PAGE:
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There are loads of ways to plug your show at the Edinburgh Festival fringe; this one wasn't even intentional, but it is the best so far this year. Eclipsed, from the Punchbag theatre company of Galway, is an indictment of the treatment of unmarried mothers in Ireland. It is set in the early Sixties in a penitential home where the women wash laundry all day long to atone for their sins. And who, do you imagine, has been a patron of Punchbag since it began its work four years ago? None other than that expert in unmarried parenthood, the recently resigned Bishop of Galway, Dr Eamonn Casey. The play's director, David Quinn, says Casey has always been a very keen supporter of the company's work, but when Eclipsed opened in Galway in February, Casey, no doubt uncomfortable with the subject, 'politely refused to attend'. It is probably just as well that Casey never saw the play. At one point two women discuss a pair of illegitimate twins and speculate that a bishop was the father. In another scene, one of the women is seen washing a bishop's maroon soutane (cassock). The garment belongs to Casey, says Quinn. 'He lent it to us before the affair was discovered. When he resigned, we offered it back to him. He said we could keep it, that he wouldn't need it any more.'

A BRITISH Rail engine driver explains a breakdown to passengers: 'The bad news is that both engines have failed. The good news is - this train's not a Boeing 737.'


Is this next year's most street-credible, medium-haul holiday destination? According to the booking form, you may shop in the souk for 'unusual handicrafts and antiques'; take part in 'historical talks and walks' in ancient cities; visit the newly elected parliament; indulge in an 'energetic evening' of local music and dancing, and for the truly intrepid, go for 'breathtaking drives through wild mountain scenery'. So where are we going? Iraqi Kurdistan. For pounds 700 to pounds 800 you can buy a place on a package holiday being offered by Cardri, the London-based Committee against Repression and for Democratic Rights in Iraq. Never mind that Madame Mitterrand was nearly blown up on a recent visit to the region or that Saddam Hussein may decide to invade it any day now. But do heed Cardri's ominous footnote: 'Flush toilets are a rarity in Iraqi Kurdistan. If you cannot cope with rudimentary plumbing this trip is not for you.'

THE REPORT of the inquiry into Ashworth Special Hospital will at last be published this morning, though its horrific findings have been pretty widely bandied about. Whatever it recommends for the hospital prisons - Ashworth, Broadmoor and Rampton - it certainly won't deny the need for an 'information and public relations manager' for the Special Hospitals Service Authority. The job has been advertised in various worthy journals this week. A special communicator is needed, to 'promote a more positive public image of the quality of services provided'. We'll say.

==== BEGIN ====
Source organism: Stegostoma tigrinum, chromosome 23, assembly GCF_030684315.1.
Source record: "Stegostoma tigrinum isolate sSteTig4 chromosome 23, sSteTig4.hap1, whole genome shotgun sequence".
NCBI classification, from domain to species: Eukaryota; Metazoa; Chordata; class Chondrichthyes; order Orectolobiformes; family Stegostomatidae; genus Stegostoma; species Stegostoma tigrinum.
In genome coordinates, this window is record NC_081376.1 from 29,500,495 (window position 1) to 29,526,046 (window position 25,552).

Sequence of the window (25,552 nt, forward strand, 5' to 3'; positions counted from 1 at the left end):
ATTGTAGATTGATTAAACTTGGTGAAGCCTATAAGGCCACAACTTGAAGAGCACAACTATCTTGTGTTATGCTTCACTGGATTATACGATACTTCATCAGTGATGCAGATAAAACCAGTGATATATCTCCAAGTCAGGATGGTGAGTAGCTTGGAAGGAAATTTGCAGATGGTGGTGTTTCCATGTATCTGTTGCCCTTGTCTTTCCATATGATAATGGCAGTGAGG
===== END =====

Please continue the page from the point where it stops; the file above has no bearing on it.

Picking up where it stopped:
It was a quiet Tuesday at the Apostolic Nunciature, or Vatican embassy, in Wimbledon - until 12 members of the gay rights group Outrage arrived, posing as journalists keen to discuss theological issues and the papal nuncio's work in Britain. Their purpose? A display of 'objective disorder' - that's the term the Vatican used to describe homosexuality last week. In the nuncio's office, according to Peter Tatchell of Outrage, they found Archbishop Luigi Barbarito a picture of 'perfect composure', sitting at his desk in crimson and black episcopalian regalia. But then he erupted, yelling 'Sister, sister' as he ran to his kitchen for aid, snatching at the demonstrators' placards (example: 'Stop the Papal Bull'). 'This,' cried the nuncio, calling for the police, 'is an outrage]' At least, says Tatchell, he got the name right.

A POSTER on display in central London advertises Air France by showing a Magrittean bowler- hatted businessman with a fried egg on his face. The original copy line ('I didn't know Air France had more flights to Paris than any other airline') has,

admirably, been overlaid with the legend 'Ceci n'est pas un



5 August 1844 Thomas Carlyle describes Tennyson: 'Alfred is the son of a Lincolnshire Gentleman Farmer, I think; indeed you see in the verses that he is native of 'moated granges', and green, fat pastures, not of mountains and their torrents and storms. He had his breeding at Cambridge, as if for the Law or the Church; being master of a small annuity, he preferred clubbing with his mother and some sisters, to live unpromoted and write poems. In this way he lives still, now here, now there. I think he must be under 40, not much under it. One of the finest looking men in the world. A great shock of rough dusty-dark hair; bright-laughing hazel eyes; massive aquiline face, most massive, yet most delicate; of sallow- brown complexion, almost Indian-looking; clothes cynically loose, free-and-easy; smokes infinite tobacco.'